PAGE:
May 3, 2015 § Leave a comment
Adult Nationals was an unforgettable week, even if the two skates themselves were forgettable. This man-child made it into Salt Lake City with an hour to spare before his first event and by the time he left, he made it back to San Francisco International a few pounds heavier, sanity intact. He now has a longer list of skating friends and family to visit in the future, some clear goals heading into April 2016, and a 4th place medal to show for his effort. Sorry slugger, 4th place medals doesn’t get you sprinkles on your ice cream cone.
3rd person references and self-deprecating humor aside, let’s see if I can put into words how weird 2015 Adult Nationals got in Salt Lake City.
If it gets a little too weird or there’s too many words,
You’re Grounded, Young Man
Could you fault this Average Joe for sleeping in, making it to his 9:00AM PST flight to a layover in Phoenix before heading to Salt Lake City by 4:30 PM PST, all while saving 20 bucks?
The flight from San Francisco to Phoenix, AZ is easy breezy. Lunch and layover in Phoenix, AZ is easy breezy. Boarding for my aisle seat from Phoenix, AZ is easy breezy. Take-off from the runway is easy bree- let me stop you right there.
“Hi there, this is your captain speaking. Salt Lake City Airport is experiencing to 80 mph gust winds. Planes already in the vicinity have been in holding patterns for an hour and any flights still headed there are being redirected elsewhere. Thank you for your patience, folks.”
This guy… But wait, there’s more.
“Hey, uh, still your captain here. We know you’ve been waiting here in taxi for the past 20-30 minutes but Salt Lake City airport is closed for the evening. I deeply apologize for the inconvenience but we’re going to have to cancel your flight. We’re going to take this baby back around and take you folks back to the terminal.”
It turns out the canceled flight not only strands a competitive skater, but it also strands my Salt Lake roommate’s skating coach, whose competed internationally and a skating judge who was on track to judge in this past Winter Olympics in Sochi, Russia. It’s like a start to a bad joke.
Now grounded in Phoenix, yours truly, coach Adrienne D. and judge Richard D. waited an hour in line at American Airlines customer service to find out that due to canceled flights – weather, you only get discount vouchers to coupons, no outright free stays in hotels or free food vouchers. 10 hour drive from Phoenix to Salt Lake City or stay in Phoenix for a night and tackle the insanity of the competition the next morning?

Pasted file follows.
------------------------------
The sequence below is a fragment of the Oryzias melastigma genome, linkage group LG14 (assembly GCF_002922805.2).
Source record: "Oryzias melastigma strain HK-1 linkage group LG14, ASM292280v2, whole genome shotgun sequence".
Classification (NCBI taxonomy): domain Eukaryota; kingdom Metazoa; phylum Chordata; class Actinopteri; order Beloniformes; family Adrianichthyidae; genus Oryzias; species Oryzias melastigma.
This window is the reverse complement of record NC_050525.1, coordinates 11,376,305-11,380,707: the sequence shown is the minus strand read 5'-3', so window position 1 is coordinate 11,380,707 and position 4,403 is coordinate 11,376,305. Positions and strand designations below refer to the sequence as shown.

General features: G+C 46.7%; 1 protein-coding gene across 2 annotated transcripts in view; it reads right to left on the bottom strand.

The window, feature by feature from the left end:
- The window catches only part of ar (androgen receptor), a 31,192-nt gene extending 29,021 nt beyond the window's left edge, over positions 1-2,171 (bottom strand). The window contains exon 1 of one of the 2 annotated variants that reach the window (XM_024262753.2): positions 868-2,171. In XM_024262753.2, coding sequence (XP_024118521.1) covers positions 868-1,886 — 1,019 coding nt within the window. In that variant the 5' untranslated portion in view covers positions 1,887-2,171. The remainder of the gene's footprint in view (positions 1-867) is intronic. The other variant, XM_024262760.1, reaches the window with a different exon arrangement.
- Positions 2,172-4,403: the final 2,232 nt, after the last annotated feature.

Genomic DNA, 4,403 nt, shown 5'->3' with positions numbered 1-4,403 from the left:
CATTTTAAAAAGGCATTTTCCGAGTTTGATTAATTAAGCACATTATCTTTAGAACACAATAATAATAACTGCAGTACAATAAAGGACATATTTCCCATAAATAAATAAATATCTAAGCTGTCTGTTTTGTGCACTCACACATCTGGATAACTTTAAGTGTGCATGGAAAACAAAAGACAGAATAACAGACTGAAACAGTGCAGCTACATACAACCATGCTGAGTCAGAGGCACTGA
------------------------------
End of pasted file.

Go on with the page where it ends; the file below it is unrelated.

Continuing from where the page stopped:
We decide to remain hooked on Phoenix and take the 10:30 AM flight to Salt Lake City the next morning. Exit row, Group 1 boarding, my possessions aren’t gate checked. That’s the good news, the dessert. Cool, give me the the veggies. It lands in Utah at 12:45 PM, 1 hour before my first event of the week. Sweet baby Jesus, that’s cutting it close. No practice ice, no time to feel the ice prior to the competition warm-up, only enough time to get dressed, do a warm-up on the floor.
Richard D. makes sure I wake up on time and get some breakfast in my system before the flight, and coach Adrienne makes sure Uber takes us from the airport to the University of Utah campus all in one piece.
First Event – Adult Bronze Men Freeskate 1/3
Reunited with my coach, Robin White, we execute our game plan in the warm-up. Where to start, where to place everything, where to finish, the nitty gritty. Jumps look good. Spins are a little shaky but multiple attempts later, they appear fine. Footwork sequence hasn’t let me down since I first nailed it in Belmont/San Francisco in January. My 5 minutes of ice time are done and I have to wait until it’s my turn, last of the entire event. Thank Michelle Kwan I’m not going first.
Each person ends up skating for a minute and 50 seconds but that goes by warp speed when your turn’s coming up. Some people can watch other people in their group skate, some people can’t. I’m watching, pacing back and forth. No one falls, this is a killer group I’m working against here.
The judges work on a 6.0 scoring system, so they’re not giving you point values for each and every single thing you do. They look at the whole performance, how you completed (or didn’t complete) your elements, the in-betweens, out-betweens. If they need a tiebreak, they’ll decide based on shirts and outfits.
Oh shit, it’s my turn.
The announcer doesn’t butcher my name in the introduction, sweet. The music officials have my music, bingo. Get my game face on, it’s showtime.
First spin goes well, first jump, the single salchow goes well, aww yes.
Transition into the first jump combination, the single lutz-single toe. He’s on his outside edge and…
I popped straight up and didn’t rotate and, splat, didn’t do the combination. Cool, let’s get set up for the next jump, a single flip and maybe another jump on the end since I didn’t do the first combo. Turns, turns a little too much and still tries to tap for the flip…
I fell again, and didn’t do the make-up combination, but gotta keep going. One combination left, a single loop-single loop. Left foot in front of the right foot, arms checked… AND I DIDN’T FALL. It also didn’t look pretty but whatever, here comes the bread-and-butter footwork.